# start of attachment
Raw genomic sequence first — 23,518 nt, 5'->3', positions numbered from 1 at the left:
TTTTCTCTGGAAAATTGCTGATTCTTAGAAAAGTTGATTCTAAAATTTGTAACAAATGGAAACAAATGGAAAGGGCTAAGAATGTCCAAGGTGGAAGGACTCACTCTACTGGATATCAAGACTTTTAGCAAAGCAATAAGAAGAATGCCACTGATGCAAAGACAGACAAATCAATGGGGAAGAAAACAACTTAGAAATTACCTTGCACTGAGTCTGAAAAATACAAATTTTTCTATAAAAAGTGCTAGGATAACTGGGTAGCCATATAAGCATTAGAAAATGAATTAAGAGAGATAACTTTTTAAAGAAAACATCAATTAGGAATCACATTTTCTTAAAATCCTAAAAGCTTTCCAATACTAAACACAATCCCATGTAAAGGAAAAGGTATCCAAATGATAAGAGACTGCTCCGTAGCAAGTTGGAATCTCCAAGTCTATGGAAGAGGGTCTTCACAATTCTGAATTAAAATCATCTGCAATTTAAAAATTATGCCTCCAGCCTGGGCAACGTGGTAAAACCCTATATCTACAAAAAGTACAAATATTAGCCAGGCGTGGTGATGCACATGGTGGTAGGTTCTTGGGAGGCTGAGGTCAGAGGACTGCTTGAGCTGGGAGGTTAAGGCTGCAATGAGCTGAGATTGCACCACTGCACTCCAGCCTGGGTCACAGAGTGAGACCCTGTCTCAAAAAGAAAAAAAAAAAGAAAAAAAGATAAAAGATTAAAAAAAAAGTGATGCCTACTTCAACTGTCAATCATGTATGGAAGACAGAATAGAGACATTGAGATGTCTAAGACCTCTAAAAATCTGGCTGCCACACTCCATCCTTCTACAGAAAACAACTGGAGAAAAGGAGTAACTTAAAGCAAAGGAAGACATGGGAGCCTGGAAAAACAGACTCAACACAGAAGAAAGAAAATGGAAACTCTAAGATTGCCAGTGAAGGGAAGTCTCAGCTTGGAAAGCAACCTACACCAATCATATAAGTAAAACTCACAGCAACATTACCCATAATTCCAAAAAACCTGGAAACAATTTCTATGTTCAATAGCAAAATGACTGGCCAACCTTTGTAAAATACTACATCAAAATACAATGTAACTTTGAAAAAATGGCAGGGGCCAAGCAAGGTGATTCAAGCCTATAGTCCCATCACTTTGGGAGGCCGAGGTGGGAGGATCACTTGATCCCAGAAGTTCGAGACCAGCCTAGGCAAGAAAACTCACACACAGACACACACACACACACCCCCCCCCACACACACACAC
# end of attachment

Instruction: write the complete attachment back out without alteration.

Raw genomic sequence first — 23,518 nt, 5'->3', positions numbered from 1 at the left:
TTTTCTCTGGAAAATTGCTGATTCTTAGAAAAGTTGATTCTAAAATTTGTAACAAATGGAAACAAATGGAAAGGGCTAAGAATGTCCAAGGTGGAAGGACTCACTCTACTGGATATCAAGACTTTTAGCAAAGCAATAAGAAGAATGCCACTGATGCAAAGACAGACAAATCAATGGGGAAGAAAACAACTTAGAAATTACCTTGCACTGAGTCTGAAAAATACAAATTTTTCTATAAAAAGTGCTAGGATAACTGGGTAGCCATATAAGCATTAGAAAATGAATTAAGAGAGATAACTTTTTAAAGAAAACATCAATTAGGAATCACATTTTCTTAAAATCCTAAAAGCTTTCCAATACTAAACACAATCCCATGTAAAGGAAAAGGTATCCAAATGATAAGAGACTGCTCCGTAGCAAGTTGGAATCTCCAAGTCTATGGAAGAGGGTCTTCACAATTCTGAATTAAAATCATCTGCAATTTAAAAATTATGCCTCCAGCCTGGGCAACGTGGTAAAACCCTATATCTACAAAAAGTACAAATATTAGCCAGGCGTGGTGATGCACATGGTGGTAGGTTCTTGGGAGGCTGAGGTCAGAGGACTGCTTGAGCTGGGAGGTTAAGGCTGCAATGAGCTGAGATTGCACCACTGCACTCCAGCCTGGGTCACAGAGTGAGACCCTGTCTCAAAAAGAAAAAAAAAAAGAAAAAAAGATAAAAGATTAAAAAAAAAGTGATGCCTACTTCAACTGTCAATCATGTATGGAAGACAGAATAGAGACATTGAGATGTCTAAGACCTCTAAAAATCTGGCTGCCACACTCCATCCTTCTACAGAAAACAACTGGAGAAAAGGAGTAACTTAAAGCAAAGGAAGACATGGGAGCCTGGAAAAACAGACTCAACACAGAAGAAAGAAAATGGAAACTCTAAGATTGCCAGTGAAGGGAAGTCTCAGCTTGGAAAGCAACCTACACCAATCATATAAGTAAAACTCACAGCAACATTACCCATAATTCCAAAAAACCTGGAAACAATTTCTATGTTCAATAGCAAAATGACTGGCCAACCTTTGTAAAATACTACATCAAAATACAATGTAACTTTGAAAAAATGGCAGGGGCCAAGCAAGGTGATTCAAGCCTATAGTCCCATCACTTTGGGAGGCCGAGGTGGGAGGATCACTTGATCCCAGAAGTTCGAGACCAGCCTAGGCAAGAAAACTCACACACAGACACACACACACACACCCCCCCCCACACACACACAC